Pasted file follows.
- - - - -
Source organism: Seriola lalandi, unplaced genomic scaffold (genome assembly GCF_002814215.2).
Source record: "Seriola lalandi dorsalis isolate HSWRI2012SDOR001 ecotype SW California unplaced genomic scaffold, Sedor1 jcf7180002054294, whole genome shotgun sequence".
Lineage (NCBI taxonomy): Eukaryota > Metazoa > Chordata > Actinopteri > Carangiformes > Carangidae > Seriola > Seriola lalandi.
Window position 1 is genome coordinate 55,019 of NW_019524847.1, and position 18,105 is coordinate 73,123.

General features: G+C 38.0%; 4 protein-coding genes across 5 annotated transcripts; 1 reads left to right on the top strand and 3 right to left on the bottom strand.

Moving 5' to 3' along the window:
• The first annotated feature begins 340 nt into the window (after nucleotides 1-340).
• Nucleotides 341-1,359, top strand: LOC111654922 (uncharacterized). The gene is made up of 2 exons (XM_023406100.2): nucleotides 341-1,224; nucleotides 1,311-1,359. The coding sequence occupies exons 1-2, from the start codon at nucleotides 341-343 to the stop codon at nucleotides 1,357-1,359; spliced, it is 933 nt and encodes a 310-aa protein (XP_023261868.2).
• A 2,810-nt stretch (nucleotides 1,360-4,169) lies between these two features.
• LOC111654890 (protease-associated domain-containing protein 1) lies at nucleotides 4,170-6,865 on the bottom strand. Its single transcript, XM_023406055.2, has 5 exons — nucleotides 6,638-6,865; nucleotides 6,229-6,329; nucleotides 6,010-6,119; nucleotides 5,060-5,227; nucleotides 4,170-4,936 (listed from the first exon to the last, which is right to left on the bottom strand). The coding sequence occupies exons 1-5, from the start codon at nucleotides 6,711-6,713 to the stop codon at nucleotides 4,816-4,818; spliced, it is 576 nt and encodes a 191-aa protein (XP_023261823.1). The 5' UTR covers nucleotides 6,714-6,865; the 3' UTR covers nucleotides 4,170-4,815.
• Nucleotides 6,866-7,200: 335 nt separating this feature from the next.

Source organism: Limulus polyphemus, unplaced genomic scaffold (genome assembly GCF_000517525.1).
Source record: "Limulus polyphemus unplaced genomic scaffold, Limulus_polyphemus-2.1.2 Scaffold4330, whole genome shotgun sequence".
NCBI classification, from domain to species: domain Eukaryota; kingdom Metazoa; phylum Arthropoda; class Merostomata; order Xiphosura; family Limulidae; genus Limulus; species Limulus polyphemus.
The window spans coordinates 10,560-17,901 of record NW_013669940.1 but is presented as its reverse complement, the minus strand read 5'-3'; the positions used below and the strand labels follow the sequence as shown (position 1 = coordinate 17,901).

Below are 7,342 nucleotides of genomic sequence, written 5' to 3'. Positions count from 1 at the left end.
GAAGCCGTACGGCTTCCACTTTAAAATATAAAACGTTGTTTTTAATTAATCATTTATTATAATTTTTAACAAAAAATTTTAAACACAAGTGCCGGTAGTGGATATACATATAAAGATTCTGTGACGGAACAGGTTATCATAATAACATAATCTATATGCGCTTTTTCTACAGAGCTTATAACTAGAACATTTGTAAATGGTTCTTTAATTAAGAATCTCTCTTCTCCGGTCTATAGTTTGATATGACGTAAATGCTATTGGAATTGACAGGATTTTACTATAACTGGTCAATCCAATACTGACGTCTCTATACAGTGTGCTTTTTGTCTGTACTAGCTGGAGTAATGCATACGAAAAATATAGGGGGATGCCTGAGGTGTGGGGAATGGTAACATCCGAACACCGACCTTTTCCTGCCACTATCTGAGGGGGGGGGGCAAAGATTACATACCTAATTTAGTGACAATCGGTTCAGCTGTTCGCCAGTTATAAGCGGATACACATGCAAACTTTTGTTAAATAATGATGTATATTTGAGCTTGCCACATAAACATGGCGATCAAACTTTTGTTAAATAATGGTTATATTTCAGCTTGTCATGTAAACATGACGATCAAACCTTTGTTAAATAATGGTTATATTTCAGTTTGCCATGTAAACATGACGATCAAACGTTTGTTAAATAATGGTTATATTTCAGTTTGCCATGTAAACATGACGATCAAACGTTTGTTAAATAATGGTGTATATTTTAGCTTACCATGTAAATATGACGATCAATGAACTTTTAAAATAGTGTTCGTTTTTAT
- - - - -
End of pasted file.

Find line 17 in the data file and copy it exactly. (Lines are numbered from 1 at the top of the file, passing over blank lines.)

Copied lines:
GAAGCCGTACGGCTTCCACTTTAAAATATAAAACGTTGTTTTTAATTAATCATTTATTATAATTTTTAACAAAAAATTTTAAACACAAGTGCCGGTAGTGGATATACATATAAAGATTCTGTGACGGAACAGGTTATCATAATAACATAATCTATATGCGCTTTTTCTACAGAGCTTATAACTAGAACATTTGTAAATGGTTCTTTAATTAAGAATCTCTCTTCTCCGGTCTATAGTTTGATATGACGTAAATGCTATTGGAATTGACAGGATTTTACTATAACTGGTCAATCCAATACTGACGTCTCTATACAGTGTGCTTTTTGTCTGTACTAGCTGGAGTAATGCATACGAAAAATATAGGGGGATGCCTGAGGTGTGGGGAATGGTAACATCCGAACACCGACCTTTTCCTGCCACTATCTGAGGGGGGGGGGCAAAGATTACATACCTAATTTAGTGACAATCGGTTCAGCTGTTCGCCAGTTATAAGCGGATACACATGCAAACTTTTGTTAAATAATGATGTATATTTGAGCTTGCCACATAAACATGGCGATCAAACTTTTGTTAAATAATGGTTATATTTCAGCTTGTCATGTAAACATGACGATCAAACCTTTGTTAAATAATGGTTATATTTCAGTTTGCCATGTAAACATGACGATCAAACGTTTGTTAAATAATGGTTATATTTCAGTTTGCCATGTAAACATGACGATCAAACGTTTGTTAAATAATGGTGTATATTTTAGCTTACCATGTAAATATGACGATCAATGAACTTTTAAAATAGTGTTCGTTTTTAT